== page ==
My expectations for today were low; I just wanted her to get out there and try to enjoy the ball again. It was a beautiful morning, and she had asked to go outside.  A few attempts at warming up suggested that she was a little more rusty than I’d anticipated.  Normally in control of the ball and her body, she was moving around more and struggled to find a rhythm.  After a few sub-20 attempts, she was pissed.  She said she could barely get ten in a row, and wondered what was the point of even trying.  I encouraged her to relax and just see what happens. I reminded her that she’d had days like this back in November, too. Within a few minutes, she’d gotten to 48 juggles.  After a couple of breaks and the clear realization that progress was being made, the kid went for it.  You could see her body relax more, and she nailed 76 in a row–not a personal record, but enough to get her excited about juggling again.  It was also enough to give her the perspective that, with focus and some consistent work, she will likely surpass her personal best in no time. “Classic me,” she reflected as we left the field, referring to her cycle of struggle, frustration, relaxation, success.

Yes, kids are resilient, and they aren’t fighting the forces of decline inherent with aging later in life.  In many cases, they are spared the global stressors and curveballs that so often accompany adulthood.  Their young systems can manage inconsistencies in nutrition and lapses in physical activity in ways that adult systems can’t.  Still, this little piece about Hollis fits the bill for today’s topic: if we allow ourselves to get bogged down in our losses and to fret over comparing our current abilities to ones we had in the past, we can become overcome and burdened to a point of throwing in the towel.  If we look at old photos and lament our wrinkles, our thinning hair, and the paunch in our bellies, we may never be able to appreciate how fabulous we really look, given our age and the very real demands of our lives.   If we constantly compare today’s version of who we are to our personal best—be it how we look, how fast we run, how much we weigh, how many pull-ups we can do, or how well we do on the golf course—we are almost sure to succumb to failure and frustration.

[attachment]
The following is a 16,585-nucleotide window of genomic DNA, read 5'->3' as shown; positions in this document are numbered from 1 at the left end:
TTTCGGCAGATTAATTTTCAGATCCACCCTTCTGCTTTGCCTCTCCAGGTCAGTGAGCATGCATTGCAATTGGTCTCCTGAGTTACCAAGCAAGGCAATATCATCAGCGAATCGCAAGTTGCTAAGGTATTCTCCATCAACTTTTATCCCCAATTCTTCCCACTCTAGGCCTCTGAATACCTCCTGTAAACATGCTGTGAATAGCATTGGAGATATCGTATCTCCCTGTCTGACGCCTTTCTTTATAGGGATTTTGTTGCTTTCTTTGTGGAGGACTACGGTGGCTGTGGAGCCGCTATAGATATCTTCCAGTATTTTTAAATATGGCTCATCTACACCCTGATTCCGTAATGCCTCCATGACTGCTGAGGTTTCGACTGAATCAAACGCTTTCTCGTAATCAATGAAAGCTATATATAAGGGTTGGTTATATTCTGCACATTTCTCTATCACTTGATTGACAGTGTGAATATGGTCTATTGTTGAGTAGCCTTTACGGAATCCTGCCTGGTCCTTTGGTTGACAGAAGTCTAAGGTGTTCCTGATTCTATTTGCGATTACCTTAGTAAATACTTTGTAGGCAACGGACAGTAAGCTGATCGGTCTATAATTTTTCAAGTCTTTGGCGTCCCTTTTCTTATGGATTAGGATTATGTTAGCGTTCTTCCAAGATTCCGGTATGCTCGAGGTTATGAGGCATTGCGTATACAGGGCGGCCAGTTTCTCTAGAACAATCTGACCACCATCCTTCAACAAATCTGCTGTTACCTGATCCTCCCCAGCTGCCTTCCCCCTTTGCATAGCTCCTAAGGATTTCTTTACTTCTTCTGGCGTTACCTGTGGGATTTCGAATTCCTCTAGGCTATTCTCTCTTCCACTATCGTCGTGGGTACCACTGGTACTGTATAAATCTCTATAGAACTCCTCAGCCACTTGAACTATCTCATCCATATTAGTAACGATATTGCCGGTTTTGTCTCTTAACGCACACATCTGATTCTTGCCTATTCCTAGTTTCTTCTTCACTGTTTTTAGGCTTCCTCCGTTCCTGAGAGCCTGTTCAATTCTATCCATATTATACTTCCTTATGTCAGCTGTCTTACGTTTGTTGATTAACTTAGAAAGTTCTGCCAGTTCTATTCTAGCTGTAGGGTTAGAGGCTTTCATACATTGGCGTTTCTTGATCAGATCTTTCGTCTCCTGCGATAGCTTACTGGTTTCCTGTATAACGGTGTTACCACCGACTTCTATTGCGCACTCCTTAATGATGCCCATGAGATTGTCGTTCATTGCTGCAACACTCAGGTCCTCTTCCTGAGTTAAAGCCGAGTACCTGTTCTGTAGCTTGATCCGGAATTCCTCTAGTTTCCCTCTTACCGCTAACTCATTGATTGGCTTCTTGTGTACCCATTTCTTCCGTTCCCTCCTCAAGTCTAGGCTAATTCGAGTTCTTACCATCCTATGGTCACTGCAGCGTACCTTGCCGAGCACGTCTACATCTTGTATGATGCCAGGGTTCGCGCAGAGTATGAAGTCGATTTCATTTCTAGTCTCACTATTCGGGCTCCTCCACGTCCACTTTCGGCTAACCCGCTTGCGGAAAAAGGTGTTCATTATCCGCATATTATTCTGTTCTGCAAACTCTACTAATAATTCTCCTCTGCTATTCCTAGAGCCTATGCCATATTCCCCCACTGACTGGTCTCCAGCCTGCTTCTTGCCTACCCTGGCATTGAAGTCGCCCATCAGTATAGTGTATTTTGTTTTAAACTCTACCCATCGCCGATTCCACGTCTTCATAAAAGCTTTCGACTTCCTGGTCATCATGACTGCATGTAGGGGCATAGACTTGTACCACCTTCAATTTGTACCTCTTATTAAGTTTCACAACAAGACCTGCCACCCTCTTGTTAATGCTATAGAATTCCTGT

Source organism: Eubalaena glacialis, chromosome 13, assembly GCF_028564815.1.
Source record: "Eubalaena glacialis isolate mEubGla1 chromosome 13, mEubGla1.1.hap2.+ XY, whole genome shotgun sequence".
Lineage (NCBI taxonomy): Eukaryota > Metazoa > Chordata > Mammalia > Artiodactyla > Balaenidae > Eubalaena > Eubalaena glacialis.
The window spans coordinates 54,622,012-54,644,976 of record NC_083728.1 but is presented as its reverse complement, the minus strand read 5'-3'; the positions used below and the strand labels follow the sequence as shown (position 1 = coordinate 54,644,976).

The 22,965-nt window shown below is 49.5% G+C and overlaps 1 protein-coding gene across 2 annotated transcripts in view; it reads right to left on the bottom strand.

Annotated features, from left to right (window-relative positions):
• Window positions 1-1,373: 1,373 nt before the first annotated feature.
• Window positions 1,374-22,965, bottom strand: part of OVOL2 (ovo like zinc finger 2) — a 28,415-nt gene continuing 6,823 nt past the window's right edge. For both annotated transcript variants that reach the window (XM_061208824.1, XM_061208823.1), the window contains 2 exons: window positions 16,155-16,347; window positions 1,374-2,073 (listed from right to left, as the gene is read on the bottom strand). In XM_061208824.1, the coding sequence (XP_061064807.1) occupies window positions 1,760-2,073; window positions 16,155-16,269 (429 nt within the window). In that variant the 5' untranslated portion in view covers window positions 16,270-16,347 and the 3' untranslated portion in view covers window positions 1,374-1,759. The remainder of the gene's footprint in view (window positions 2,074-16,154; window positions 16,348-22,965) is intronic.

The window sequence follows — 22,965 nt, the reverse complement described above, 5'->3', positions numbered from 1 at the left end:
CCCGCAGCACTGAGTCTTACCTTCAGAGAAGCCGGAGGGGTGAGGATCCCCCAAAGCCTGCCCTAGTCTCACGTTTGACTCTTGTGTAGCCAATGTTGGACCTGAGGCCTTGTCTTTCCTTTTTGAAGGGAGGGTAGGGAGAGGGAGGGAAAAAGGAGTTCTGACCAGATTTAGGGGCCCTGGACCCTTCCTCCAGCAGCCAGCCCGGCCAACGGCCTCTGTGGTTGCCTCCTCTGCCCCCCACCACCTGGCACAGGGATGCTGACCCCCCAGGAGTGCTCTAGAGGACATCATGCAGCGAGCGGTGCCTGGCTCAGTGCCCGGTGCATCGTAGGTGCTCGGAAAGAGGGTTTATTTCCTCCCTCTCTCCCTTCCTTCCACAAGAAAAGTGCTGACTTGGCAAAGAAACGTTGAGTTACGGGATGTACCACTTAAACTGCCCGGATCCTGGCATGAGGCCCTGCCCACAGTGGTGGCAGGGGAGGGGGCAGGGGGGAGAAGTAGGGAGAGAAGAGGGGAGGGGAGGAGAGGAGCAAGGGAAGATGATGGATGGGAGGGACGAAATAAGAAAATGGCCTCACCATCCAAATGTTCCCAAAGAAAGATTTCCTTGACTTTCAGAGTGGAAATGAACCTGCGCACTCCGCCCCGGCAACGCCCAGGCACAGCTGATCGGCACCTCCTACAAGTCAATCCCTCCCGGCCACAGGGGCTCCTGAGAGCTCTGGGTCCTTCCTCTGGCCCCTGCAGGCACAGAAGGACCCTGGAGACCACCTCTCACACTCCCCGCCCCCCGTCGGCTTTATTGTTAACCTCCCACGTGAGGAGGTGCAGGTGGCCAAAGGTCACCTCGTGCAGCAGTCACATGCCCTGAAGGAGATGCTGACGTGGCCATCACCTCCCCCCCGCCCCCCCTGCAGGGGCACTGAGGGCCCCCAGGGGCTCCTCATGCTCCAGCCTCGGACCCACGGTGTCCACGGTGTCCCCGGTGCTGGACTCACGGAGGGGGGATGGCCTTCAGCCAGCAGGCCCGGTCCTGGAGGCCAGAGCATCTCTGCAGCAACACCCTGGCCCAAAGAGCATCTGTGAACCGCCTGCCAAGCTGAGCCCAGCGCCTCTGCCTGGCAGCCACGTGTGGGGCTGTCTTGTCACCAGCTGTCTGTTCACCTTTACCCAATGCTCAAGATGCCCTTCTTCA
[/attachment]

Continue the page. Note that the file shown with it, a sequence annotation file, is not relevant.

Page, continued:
Try this on for size: consistent training, good nutrition, and optimal sleep patterns will lead to positive results over time.  Control what you can, because you will inevitably be derailed along the way.  Throw in the realities of aging, and the course becomes even more challenging. Be realistic. Yes, if you don’t train, your numbers will decline.  If you eat poorly, you will gain weight.  If you don’t practice, your skills will fade. But you must be able to ride out the storms, show up when you can, and forgive yourself for not exceeding your best past effort. Accept the ups and downs, and keep plugging away at the big picture. If you lighten up a bit about those pull-ups or that golf game, your determination to stick with the overall program will be of benefit to you. Keep at it.  Weather the storms. There will be still be ups–new achievements to celebrate–and the downs only mean that you’re alive and human.

 

 

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Comments

  1. Vaughan Allen says:

    Lovely piece (and as a Dad of daughters, had to watch that video). Interested in the strategies you used to get her to relax. This seems very hard when they’re in the middle of a frustrated crisis. I know my firstborn (five years old) is an incredibly fast runner when she’s relaxed (so when she’s playing). But, put her in a race, she tightens up, over-strides and gets almost nowhere.

    Seems that teaching the ability to work through the frustrations is key to so much with kids, given all the evidence that ‘grit’ and perseverance is a direct correlate with achievement in life.

  2. Thanks for commenting, Vaughan! I think you have to know what works best for your kids. Some kids respond really well to tools like deep breathing and a quick visualization of success and a relaxed state. Others might need something more active, along the lines of a structured physical “routine” that helps them release some nerves and prep for a more relaxed performance. Whatever the strategy, the most important component is that it’s something they can eventually do on their own. Giving them tools to calm themselves when they are nervous, anxious, or frustrated is a gift, and, as you say, will apply to many more parts of their life than just sport. Feel free to email me for more suggestions!
    Thanks again,
    Allison at Psychologywod